Zakir Naik, 51, whose Islamic Research Foundation was declared unlawful on Tuesday, is a dichotomy of sorts. He is a preacher on Peace TV, known to trigger unrest. He wears a western suit with a skull cap. He’s a suave doctor who speaks fluent English, but his speeches stir up the youth.
While the Mumbai police have denied him permission to give speeches since 2012, Britain banned his entry in 2010 over his refusal to call Osama bin Laden a terrorist. “Dr Naik can be explained in one sentence -- a preacher who believes in the oneness of God, sermonising in western attire and skull cap,” said a senior Muslim cleric from Dongri, who has seen the physician morphing into a controversial preacher over the years. “He clearly says other religions have no existence at all. This is not acceptable,” said the cleric, who asked not to be named.
Although an Islamic preacher, Naik has never been popular with the Sunni and Shia clergy in Mumbai. He has more detractors within the Muslim community than outside. In 2009, several Sunni Maulvis in Mumbai ganged up against Naik for some of his comments. Around the same time, the Shia community made a representation against Naik to the then joint commissioner of police, KL Prasad. Prasad played peacemaker and resolved the issue by getting Naik to apologise.
Naik’s detractors claim he has cleverly used controversy and event management skills to grab attention and generate funds. “Go to any mosque on Friday, you will find more people listening to the post-prayer speeches than the turnout at the much publicised events of Naik,” said another senior cleric. “The only difference is he has the skills to arrange funds to go on television channels and for his globe-trotting glitzy public shows,” said the cleric, who too spoke on condition of anonymity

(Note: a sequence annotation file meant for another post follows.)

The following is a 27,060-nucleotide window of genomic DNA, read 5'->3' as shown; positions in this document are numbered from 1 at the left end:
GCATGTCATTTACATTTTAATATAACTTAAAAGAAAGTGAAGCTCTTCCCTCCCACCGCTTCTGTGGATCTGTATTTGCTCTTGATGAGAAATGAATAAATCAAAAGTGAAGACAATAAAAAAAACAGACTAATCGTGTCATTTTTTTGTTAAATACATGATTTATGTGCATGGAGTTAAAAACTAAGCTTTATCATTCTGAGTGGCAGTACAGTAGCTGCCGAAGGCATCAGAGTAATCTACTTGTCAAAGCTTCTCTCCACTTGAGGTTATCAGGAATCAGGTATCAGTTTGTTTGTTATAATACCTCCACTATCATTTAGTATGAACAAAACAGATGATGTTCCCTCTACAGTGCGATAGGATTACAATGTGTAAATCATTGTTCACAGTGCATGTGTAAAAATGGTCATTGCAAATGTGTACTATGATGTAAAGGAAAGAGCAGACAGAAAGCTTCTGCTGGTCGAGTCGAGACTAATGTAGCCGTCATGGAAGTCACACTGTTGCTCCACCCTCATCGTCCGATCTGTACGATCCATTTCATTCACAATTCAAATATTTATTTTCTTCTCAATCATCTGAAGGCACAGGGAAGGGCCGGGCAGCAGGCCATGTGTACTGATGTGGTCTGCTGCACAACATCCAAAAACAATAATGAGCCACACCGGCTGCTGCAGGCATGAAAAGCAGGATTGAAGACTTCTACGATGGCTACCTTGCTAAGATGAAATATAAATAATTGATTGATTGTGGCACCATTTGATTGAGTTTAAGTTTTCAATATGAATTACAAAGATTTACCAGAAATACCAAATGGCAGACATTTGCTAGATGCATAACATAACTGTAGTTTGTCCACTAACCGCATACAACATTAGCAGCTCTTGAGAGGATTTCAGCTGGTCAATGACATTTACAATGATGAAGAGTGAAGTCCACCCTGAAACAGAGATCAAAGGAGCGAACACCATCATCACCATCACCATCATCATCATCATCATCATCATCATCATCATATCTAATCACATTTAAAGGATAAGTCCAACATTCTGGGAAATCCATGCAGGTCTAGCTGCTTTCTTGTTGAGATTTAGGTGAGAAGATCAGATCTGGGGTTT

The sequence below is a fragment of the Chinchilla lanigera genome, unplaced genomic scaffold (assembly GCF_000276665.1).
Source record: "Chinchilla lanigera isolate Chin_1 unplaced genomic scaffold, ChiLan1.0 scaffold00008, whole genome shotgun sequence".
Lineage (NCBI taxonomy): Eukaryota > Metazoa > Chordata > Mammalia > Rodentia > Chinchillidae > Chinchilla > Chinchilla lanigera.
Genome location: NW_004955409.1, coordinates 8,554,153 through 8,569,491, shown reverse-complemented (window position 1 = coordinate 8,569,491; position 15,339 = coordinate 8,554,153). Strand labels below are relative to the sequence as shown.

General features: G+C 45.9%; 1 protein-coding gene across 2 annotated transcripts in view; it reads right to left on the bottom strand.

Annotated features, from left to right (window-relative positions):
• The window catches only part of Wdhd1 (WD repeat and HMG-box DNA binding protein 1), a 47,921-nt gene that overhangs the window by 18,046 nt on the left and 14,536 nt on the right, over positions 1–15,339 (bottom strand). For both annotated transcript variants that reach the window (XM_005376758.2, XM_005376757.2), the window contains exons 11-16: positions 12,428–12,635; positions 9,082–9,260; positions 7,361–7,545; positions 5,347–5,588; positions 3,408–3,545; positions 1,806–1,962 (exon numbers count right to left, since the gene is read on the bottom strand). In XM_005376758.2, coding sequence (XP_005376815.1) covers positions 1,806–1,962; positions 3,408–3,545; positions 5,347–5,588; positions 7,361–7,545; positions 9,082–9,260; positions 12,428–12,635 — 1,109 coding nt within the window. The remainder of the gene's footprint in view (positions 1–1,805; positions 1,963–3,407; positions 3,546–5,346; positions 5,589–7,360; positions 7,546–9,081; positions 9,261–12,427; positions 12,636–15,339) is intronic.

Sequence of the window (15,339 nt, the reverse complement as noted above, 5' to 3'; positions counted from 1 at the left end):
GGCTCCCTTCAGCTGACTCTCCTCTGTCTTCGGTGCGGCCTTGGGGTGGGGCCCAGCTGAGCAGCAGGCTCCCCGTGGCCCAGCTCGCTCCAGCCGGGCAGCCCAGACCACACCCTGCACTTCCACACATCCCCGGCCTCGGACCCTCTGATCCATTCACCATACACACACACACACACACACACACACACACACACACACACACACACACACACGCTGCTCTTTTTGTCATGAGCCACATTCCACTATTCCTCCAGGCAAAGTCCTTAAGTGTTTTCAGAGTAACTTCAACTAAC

“He has a global appeal, especially among the English educated new generation who don’t want to associate themselves with the paan-chewing sherwani-clad Mullahs. In fact, one would find most of his detractors in the Barelvi sect of Muslims who are opposed to his puritan version of Islam,” said the editor of an Urdu daily, requesting anonymity.
“He was a cosmopolitan in his outlook from the beginning,” said a neighbor of the Naiks’ in Jasmine apartments at Mazgaon where the family has been living for the past 60-70 years. Naik’s father, Abdul Karim Naik, a renowned psychiatrist, branched out from his family business of exporting seafood from his native village in Raigad district and set up his clinic at Char Nall in Dongri. Following in his footsteps, Zakir Naik (and his brother Mohamed) also did his MBBS from BYL Nair college, when he came across Ahmed Deedat, a South African Muslim missionary of Indian origin in 1987.
“Naik was greatly impressed by Deedat’s preaching and started modelling himself like him,” said the neighbor. Naik never practised medicine and became a serious reader of religion, before he started running the IRF out of a 500 sqft room at Dongri in 1991. “On week days, the room was used as a madrasa, while on Sundays Naik hosted lectures at night. His audience consisted mostly of local youths from all communities who would listen to the English-speaking preacher just out of curiosity,” said an old follower of Naik.
Later, he opened the Islamic International School (IIS) where his two daughters and son are enrolled. His wife, Farhat, takes care of the women’s wing of IRF.
As his following grew, the sermons were arranged in larger halls across the city and the nearby townships where he started mesmerizing the impressionable young with his ability to recall verses and couplets from various holy scriptures.
Officers in the Mumbai police who have kept tabs on Naik over the years say he started courting controversy as his stature grew. “He became more and more brash and rabid, even to the point of insulting beliefs within and outside Islam in a carefully crafted strategy. The more the controversy, the more was the TRP and flow of funds from those who appreciated such thoughts,” said an official, who had served in the Mumbai police special branch.